of the rifle and hit the ground in the middle of taking aim at the 100
yard target. D'oh!
BUT - I did find the single advantage to having
middle-aged junk in my trunk. My caboose is what helped keep those heavy
magazines from dragging my pants down around my knees. YAY for female
I still didn't feel prepared for the big match, and time
was ticking away, so I found one more "new" thing for me to try before
my preparation time ran out. At various pistol matches during the
summer, people kept telling me about these "tactical" matches that one
of the clubs was having monthly. Unfortunately they kept falling on
weekends that I was working. Finally, with 3 weeks left, the stars
aligned and I was able to make it to that club on the appointed morning.
turns out that these "matches" weren't really matches per se, as there
was no timer and no score-keeping. They were really more like
educational tactical scenarios run by SWAT officers and Military types.
The idea was to get you to change your mindset and challenge your
shooting skills. What a great experience it turned out to be! Everything
I did that day was something I hadn't tried before.
I got to
run a pistol stage while holding a flashlight. I got to run a steel
plate stage with pistol and shotgun, following only shouted verbal
commands... " Back!.... fire!.....Left!.... fire!....Right!..... fire!".
I got to "breech a door" with my shotgun, kick the door in, and "clear a
room" with my rifle - not situations that usually come up for your
average female pediatrician.
I cannot say enough good things about the guys running and participating
in that match. Not a single one looked at me funny when I showed up
alone; no one rolled their eyes at my pink bolt handle or magazine
bases, and in fact I got several inquiries about the Brilliant Backstrap
on my pistol. They were all extremely patient and encouraging, and
although they wanted you to push your boundaries, they were very
accommodating about adjusting expectations to your comfort level. For
instance, the "door breaching" stage was designed to be run in teams of
two - one guy on rifle, and one guy on shotgun. The military and SWAT
guys were very comfortable with that. I was not. I had never EVER run a
stage with anyone in front of me. EVER. The very idea gave me the heebie
jeebies - not because it couldn't be safely done, and done every day in
the cop and military world - but because it was against all the
previously ingrained "rules" that I had learned up to that point. A
couple of the guys even volunteered to run it with me - they said they
had shot with me at pistol matches and knew I was safe. But I just
couldn't push my boundaries that far yet. So they compromised and let me
run it by myself - once with shotgun, and once with rifle.
the door-kicking wasn't enough for polite little me, the last stage of
the morning was my favorite. I got to shoot out an actual vehicle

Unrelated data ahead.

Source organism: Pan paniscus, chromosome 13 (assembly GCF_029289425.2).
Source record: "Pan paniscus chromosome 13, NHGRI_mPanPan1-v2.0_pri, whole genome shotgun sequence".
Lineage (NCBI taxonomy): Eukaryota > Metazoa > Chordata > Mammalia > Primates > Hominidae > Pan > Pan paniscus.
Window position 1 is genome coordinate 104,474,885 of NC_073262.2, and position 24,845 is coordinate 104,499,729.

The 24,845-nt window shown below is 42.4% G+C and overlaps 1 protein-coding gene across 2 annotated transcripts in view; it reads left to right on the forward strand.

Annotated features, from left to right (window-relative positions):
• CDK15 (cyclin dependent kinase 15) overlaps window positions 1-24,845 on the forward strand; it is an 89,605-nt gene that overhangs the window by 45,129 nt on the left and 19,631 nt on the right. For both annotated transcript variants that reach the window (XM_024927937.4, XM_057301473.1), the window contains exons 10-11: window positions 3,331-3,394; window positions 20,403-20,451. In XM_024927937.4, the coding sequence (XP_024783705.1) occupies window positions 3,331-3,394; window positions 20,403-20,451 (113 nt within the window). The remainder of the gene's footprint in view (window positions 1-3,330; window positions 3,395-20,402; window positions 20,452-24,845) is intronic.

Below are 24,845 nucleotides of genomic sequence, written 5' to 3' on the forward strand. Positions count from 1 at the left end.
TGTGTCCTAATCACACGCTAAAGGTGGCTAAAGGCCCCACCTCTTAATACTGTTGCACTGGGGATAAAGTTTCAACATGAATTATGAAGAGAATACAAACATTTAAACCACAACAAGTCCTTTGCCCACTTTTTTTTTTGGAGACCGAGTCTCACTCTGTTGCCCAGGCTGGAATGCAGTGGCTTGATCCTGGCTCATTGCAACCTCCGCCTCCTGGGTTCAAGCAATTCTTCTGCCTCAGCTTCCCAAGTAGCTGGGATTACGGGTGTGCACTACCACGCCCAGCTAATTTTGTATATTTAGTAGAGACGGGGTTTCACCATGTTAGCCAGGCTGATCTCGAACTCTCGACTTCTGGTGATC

windshield. I should preface this by saying that my local IDPA club has
had "car" stages in the past, but the "car" consisted of two rows of
chairs to represent front seat and back seat. THIS was an actual pick-up
truck, with actual semi-intact safety glass. I started the stage with a
loaded, holstered pistol, and a loaded, but "safe" and open-bolt rifle
beside me on the truck seat. Clustered around the front end of the truck
were three cardboard targets mounted on lawnmower bases.
start signal (I think it was the shout of "gun!"), the lawnmower
targets started to move toward me . I was to draw my pistol while seated
in the truck, and shoot each target with two shots in the order of
closest to farthest - through the glass of the passenger window, driver
window and windshield. VERY WEIRD FEELING!! Not only was I "destroying"
property, but the pistol report was louder inside the truck cab, and
once the safety glass splinters, it is much harder to get a clear view
of the targets through the spider-webby mosaic of glass that is left.
Very educational. After engaging (and presumably stopping) all three
targets, I opened the truck door, stepped down and reholstered the
pistol in "hot" condition under direction from the Safety Officer. I
then grabbed my rifle from the truck seat, chambered a round (again
under direction from the Safety Officer), and ran/trotted to "cover".
From that cover, I engaged two more targets with the rifle, then
proceeded to a different position of cover, where there were two last
targets to be engaged which could only be seen by crouching very low or
I was SOOO excited when I finished!! OMG that was
AWESOME!! And I was so tickled when a couple of the guys said I did a
great job! I was so pumped up, that I wanted to stay and do another
round after lunch. But, being a mom meant that I had to get back home to
make sure that the laundry and packing for band camp the next day was
underway. So, I loaded up my "almost Tammy Tactical" gear, and back to
the "real world" I went.
I had less than three weeks left until the big event.